86: Karen Swallow Prior | On Reading Well
Karen Swallow Prior | On Reading Well
Karen Swallow Prior, Ph. D., is Research Professor of English and Christianity and Culture at Southeastern Baptist Theological Seminary.
She is the author of Booked: Literature in the Soul of Me (T. S. Poetry Press, 2012), Fierce Convictions: The Extraordinary Life of Hannah More—Poet, Reformer, Abolitionist (Thomas Nelson, 2014), and On Reading Well: Finding the Good Life through Great Books (Brazos 2018).
She is co-editor of Cultural Engagement: A Crash Course in Contemporary Issues (Zondervan 2019) and has contributed to numerous other books.
Her writing has appeared at Christianity Today, The Atlantic, The Washington Post, First Things, Vox, Relevant, Think Christian, The Gospel Coalition, Religion News Service, Books and Culture and other places.
She is a founding member of The Pelican Project, a Senior Fellow at the Trinity Forum, a Senior Fellow at the International Alliance for Christian Education, and a member of the Faith Advisory Council of the Humane Society of the United States.
She and her husband live on a 100-year old homestead in central Virginia with sundry horses, dogs, and chickens. And lots of books.
Karen Swallow Prior joins me on Grace Enough Podcast to discuss the impact reading good books can have on our journey with Jesus, particularly as it relates to cultivating virtue and helping us read and understand Scripture.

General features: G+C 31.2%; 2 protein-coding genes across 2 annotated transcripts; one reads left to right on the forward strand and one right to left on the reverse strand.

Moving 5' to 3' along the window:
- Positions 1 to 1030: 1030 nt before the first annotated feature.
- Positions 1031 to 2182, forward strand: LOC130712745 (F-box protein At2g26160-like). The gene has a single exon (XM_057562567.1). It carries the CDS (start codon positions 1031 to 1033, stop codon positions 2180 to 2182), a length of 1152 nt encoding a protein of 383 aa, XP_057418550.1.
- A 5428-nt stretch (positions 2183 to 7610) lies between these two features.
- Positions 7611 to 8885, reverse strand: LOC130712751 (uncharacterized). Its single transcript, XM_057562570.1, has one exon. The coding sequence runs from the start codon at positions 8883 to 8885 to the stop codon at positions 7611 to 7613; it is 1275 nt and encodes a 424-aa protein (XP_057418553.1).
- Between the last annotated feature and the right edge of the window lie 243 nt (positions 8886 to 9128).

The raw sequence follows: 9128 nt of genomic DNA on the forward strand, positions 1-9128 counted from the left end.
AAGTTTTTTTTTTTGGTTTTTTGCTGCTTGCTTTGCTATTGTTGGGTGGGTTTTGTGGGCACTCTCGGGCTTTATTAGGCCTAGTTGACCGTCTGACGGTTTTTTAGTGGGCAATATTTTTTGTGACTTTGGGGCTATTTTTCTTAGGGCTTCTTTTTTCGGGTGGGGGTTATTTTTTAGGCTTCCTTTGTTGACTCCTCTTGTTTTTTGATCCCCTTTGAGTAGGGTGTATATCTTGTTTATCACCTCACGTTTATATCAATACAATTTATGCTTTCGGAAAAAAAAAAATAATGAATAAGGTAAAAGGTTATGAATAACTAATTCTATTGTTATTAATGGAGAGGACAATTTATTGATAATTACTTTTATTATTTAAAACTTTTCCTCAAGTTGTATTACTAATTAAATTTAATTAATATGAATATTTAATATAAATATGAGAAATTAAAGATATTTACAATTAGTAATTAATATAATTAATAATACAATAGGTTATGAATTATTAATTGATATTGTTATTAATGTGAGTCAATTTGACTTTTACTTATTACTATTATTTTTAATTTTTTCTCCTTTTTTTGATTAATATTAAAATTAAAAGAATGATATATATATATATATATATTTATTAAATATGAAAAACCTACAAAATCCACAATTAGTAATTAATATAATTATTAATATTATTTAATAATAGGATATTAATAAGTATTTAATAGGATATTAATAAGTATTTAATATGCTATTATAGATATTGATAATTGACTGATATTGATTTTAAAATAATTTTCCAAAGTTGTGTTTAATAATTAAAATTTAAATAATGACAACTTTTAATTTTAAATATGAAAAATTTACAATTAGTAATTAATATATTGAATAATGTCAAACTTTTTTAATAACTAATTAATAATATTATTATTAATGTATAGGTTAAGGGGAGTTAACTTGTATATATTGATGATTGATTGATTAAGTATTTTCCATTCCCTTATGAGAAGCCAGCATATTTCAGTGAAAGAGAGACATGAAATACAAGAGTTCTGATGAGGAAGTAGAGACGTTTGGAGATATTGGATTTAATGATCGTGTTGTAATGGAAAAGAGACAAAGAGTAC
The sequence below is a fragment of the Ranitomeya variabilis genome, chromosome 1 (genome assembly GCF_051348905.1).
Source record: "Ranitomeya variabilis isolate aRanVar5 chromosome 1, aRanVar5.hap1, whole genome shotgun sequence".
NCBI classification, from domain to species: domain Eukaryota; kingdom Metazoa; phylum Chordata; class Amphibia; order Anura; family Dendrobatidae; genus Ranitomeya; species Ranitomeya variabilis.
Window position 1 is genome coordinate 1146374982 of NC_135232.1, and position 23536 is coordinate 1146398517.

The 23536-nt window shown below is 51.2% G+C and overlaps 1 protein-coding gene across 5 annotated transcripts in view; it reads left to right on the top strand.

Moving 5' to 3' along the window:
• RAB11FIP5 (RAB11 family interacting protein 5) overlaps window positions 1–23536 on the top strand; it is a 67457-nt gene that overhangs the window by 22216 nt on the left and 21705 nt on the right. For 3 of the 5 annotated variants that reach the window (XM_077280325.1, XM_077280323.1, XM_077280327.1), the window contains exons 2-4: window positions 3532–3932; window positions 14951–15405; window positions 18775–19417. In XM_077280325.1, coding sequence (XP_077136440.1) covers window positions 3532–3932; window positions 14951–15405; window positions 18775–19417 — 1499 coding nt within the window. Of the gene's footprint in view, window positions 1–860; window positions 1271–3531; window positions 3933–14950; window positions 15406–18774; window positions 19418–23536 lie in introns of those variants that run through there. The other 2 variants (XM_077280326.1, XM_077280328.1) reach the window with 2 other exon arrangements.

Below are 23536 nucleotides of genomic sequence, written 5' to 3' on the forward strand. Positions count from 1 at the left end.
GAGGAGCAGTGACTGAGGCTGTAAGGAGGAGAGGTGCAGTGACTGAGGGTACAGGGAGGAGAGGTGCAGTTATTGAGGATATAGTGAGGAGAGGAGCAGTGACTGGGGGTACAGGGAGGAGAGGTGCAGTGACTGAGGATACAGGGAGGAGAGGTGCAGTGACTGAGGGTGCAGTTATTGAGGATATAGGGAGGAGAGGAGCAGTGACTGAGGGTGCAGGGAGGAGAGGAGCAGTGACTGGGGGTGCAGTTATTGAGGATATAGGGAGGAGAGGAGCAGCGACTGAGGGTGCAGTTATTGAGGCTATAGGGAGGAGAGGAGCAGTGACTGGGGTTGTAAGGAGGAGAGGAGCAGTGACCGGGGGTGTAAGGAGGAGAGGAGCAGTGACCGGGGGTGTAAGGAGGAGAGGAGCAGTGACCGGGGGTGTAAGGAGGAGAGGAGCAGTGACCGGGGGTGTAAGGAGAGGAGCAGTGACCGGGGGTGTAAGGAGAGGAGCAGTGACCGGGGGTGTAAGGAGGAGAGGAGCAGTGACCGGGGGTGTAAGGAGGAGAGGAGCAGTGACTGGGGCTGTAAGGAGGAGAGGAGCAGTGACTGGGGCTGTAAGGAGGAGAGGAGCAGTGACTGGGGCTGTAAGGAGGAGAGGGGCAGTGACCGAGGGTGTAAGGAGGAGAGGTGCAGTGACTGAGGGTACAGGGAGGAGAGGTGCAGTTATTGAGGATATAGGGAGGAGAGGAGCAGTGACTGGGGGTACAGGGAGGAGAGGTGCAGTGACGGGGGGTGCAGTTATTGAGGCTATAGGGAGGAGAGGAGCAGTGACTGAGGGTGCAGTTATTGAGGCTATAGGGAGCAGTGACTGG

Questions Karen Swallow Prior and I Discussed:
- (4:30) In your newest book On Reading Well you write, “Just as water, over a long period of time, reshapes the land through which it runs, so too we are formed by the habit of reading good books well.” In light of that quote share a little of your backstory with us. How did you come to know Jesus and what are a few memories you have of books shaping your faith?
- (6:55) The subtitle of Reading Well is “Finding the Good Life Through Great Books.” What is the good life and how does reading great books help us to discover it?
- (9:15) For many, the word virtue may not resonate, but when we define it as behavior showing high moral character my hope is ears perk up. Talk to us a little about cultivating virtue in our current culture and some practical steps we can take to be purposeful in this area.
- (13:07) What do you think it is about reading a book with a character who is virtuous? How do you think that inspires us to really live differently?
- (15:19) As followers of Jesus we hold Scripture in highest regard. How does reading other great books help us read and understand Scripture better?
- (18:28) I did not grow up an avid reader and while I love a good book now I have room to grow. How can we develop a love of reading even as an adult?
- (22:06) What’s a good book for a beginner? Let’s say, I want to read a work of literature that’s not been written in the last, 20 30, 50 years?
- (26:36) What are some of the things that you work through in class to help your students engage both culture and Christianity?
- (28:43) Will you share a few of the books you have read and the virtue of their character and how that points us towards more Christ like character?
Quotes to Remember:
“For me, love of books and love of Jesus are so intertwined, I can hardly disconnect them.”